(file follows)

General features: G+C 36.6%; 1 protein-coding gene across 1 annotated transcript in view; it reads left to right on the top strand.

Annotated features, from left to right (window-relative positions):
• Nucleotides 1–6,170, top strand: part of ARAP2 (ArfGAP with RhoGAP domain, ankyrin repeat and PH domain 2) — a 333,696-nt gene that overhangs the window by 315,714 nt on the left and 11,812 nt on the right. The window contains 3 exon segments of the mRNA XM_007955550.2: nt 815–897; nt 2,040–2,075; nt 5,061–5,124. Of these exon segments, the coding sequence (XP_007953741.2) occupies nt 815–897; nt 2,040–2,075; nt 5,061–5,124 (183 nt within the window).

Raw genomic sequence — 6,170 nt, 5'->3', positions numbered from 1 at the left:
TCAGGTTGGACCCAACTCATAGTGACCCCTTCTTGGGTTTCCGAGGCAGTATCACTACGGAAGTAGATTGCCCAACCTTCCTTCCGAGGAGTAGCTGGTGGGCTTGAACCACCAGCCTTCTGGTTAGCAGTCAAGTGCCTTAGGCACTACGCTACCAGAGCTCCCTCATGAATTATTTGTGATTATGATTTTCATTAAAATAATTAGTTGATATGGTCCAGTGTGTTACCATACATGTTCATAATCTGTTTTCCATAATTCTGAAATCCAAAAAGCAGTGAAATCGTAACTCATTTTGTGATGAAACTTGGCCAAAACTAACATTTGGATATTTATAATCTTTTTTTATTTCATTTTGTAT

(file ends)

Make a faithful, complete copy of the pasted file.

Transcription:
General features: G+C 36.6%; 1 protein-coding gene across 1 annotated transcript in view; it reads left to right on the top strand.

Annotated features, from left to right (window-relative positions):
• Nucleotides 1–6,170, top strand: part of ARAP2 (ArfGAP with RhoGAP domain, ankyrin repeat and PH domain 2) — a 333,696-nt gene that overhangs the window by 315,714 nt on the left and 11,812 nt on the right. The window contains 3 exon segments of the mRNA XM_007955550.2: nt 815–897; nt 2,040–2,075; nt 5,061–5,124. Of these exon segments, the coding sequence (XP_007953741.2) occupies nt 815–897; nt 2,040–2,075; nt 5,061–5,124 (183 nt within the window).

Raw genomic sequence — 6,170 nt, 5'->3', positions numbered from 1 at the left:
TCAGGTTGGACCCAACTCATAGTGACCCCTTCTTGGGTTTCCGAGGCAGTATCACTACGGAAGTAGATTGCCCAACCTTCCTTCCGAGGAGTAGCTGGTGGGCTTGAACCACCAGCCTTCTGGTTAGCAGTCAAGTGCCTTAGGCACTACGCTACCAGAGCTCCCTCATGAATTATTTGTGATTATGATTTTCATTAAAATAATTAGTTGATATGGTCCAGTGTGTTACCATACATGTTCATAATCTGTTTTCCATAATTCTGAAATCCAAAAAGCAGTGAAATCGTAACTCATTTTGTGATGAAACTTGGCCAAAACTAACATTTGGATATTTATAATCTTTTTTTATTTCATTTTGTAT